Guiding people by a kite string, not a leash

Guiding people by a kite string, not a leash: That is what one of my clients stated when he was discovering his ability to delegate.

Delegation is a challenge for many of my clients. It derives from several different managerial questions: How do I get my staff to take more responsibility? How do I spend less time guiding people to the right solutions? How do I motivate people? How do I gain more patience with my reports? How do I get home in time for dinner?

The answer is delegation.  It is not an easy answer. Delegation, at its simplest, means assigning tasks to other people. But there is a lot involved. First, you need to choose an appropriate task for the person; let’s call the person Jack. Appropriate means Jack has the right skills for the task, or most of the skills. Best if there are some skills Jack will learn while completing the task. Second, you need to clarify for Jack what your expected outcome is: What will be the result of the task if Jack does it well? Third, or perhaps this comes second, consider whether Jack is interested in doing this task. It may require some motivational skills to push Jack out of his comfort zone if he is at all hesitant, and that will mean you have to show support for Jack in building his confidence or interest. Define the benefit for Jack of completing this task: he will get to do some new things, build some new skills, interact with new people, work at a higher level,  . . .  And be sure to let him know he can come to you with any questions he has.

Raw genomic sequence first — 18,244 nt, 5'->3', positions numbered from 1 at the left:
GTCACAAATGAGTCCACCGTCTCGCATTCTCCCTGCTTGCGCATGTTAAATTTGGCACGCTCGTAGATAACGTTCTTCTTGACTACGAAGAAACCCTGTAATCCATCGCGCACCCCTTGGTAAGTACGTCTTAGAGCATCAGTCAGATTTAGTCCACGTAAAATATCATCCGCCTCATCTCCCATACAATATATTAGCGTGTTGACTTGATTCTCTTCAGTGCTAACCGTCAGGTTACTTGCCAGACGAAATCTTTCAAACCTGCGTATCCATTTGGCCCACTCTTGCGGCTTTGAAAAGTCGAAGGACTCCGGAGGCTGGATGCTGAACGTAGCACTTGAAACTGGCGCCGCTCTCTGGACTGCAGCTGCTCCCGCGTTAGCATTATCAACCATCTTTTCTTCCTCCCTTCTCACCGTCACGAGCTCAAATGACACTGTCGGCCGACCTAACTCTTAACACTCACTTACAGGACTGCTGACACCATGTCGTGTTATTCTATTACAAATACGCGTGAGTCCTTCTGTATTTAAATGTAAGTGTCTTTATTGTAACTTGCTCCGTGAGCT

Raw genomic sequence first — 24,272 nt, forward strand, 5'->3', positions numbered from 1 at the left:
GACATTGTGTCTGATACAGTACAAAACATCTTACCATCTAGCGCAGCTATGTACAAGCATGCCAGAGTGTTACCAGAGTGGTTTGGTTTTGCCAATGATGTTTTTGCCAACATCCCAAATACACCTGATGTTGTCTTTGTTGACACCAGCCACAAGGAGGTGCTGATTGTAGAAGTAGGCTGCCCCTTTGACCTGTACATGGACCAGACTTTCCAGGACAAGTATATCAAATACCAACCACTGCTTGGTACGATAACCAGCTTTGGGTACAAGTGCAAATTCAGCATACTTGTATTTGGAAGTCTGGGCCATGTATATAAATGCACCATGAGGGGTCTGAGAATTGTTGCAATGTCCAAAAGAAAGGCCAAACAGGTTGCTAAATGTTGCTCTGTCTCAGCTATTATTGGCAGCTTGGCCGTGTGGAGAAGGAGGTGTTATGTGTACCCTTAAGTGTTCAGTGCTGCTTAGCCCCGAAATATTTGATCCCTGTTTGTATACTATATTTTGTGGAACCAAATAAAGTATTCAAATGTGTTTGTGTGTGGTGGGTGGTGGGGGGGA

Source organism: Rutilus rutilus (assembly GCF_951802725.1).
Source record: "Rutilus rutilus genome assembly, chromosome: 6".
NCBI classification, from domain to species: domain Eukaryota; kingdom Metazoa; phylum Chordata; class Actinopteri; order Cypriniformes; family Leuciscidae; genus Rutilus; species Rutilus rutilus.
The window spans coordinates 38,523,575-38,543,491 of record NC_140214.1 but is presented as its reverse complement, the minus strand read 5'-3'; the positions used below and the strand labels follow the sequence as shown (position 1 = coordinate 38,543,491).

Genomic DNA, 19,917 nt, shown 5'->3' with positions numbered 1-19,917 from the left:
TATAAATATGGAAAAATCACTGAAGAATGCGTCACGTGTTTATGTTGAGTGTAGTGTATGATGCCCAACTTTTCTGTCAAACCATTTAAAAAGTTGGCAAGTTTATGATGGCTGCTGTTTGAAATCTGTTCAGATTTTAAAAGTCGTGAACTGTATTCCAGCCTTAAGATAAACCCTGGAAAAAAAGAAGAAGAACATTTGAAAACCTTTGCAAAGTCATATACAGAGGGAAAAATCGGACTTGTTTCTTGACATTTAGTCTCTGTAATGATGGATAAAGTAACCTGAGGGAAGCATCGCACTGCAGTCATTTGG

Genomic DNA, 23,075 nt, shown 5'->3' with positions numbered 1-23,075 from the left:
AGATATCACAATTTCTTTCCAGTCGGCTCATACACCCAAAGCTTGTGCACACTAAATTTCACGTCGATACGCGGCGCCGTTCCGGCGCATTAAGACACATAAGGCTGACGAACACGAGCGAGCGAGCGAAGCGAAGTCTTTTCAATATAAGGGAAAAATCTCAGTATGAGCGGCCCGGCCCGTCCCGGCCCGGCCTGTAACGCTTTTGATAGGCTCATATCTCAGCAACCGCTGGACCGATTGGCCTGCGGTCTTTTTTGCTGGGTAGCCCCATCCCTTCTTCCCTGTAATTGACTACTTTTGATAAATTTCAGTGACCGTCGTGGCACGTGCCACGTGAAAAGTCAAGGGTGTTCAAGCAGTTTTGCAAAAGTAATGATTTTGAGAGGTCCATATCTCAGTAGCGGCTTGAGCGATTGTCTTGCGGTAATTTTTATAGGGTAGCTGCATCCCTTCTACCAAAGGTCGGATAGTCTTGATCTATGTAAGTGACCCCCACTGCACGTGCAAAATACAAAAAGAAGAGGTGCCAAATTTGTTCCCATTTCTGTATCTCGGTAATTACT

Then comes the hardest part.  You need to let go.  Jack might do the task differently than you would.  It might be slower, involve different people, use a different process, or just be different in some other way. Resist the temptation to jump in and correct. If you have defined the outcome well, you should trust that Jack will work toward that outcome, even if he goes about it a different way. But letting go does not mean forgetting about the delegated task.  You should provide opportunities to check in with Jack: How is it going? What steps have you taken? What progress are you seeing?  What help do you need from me, if any? Jack might make some mistakes. But this is how he will learn. It is probably how you learned. Your job is to check in often enough to make sure mistakes are not dire, but not so often that Jack feels smothered.

In the end, delegation will encourage Jack to take responsibility for the effort and take pride in it. He will learn skills and be motivated to guide himself to the right solution.  Your patience will pay off. And you will get home earlier for dinner.

Kite string, yes. Leash, no.

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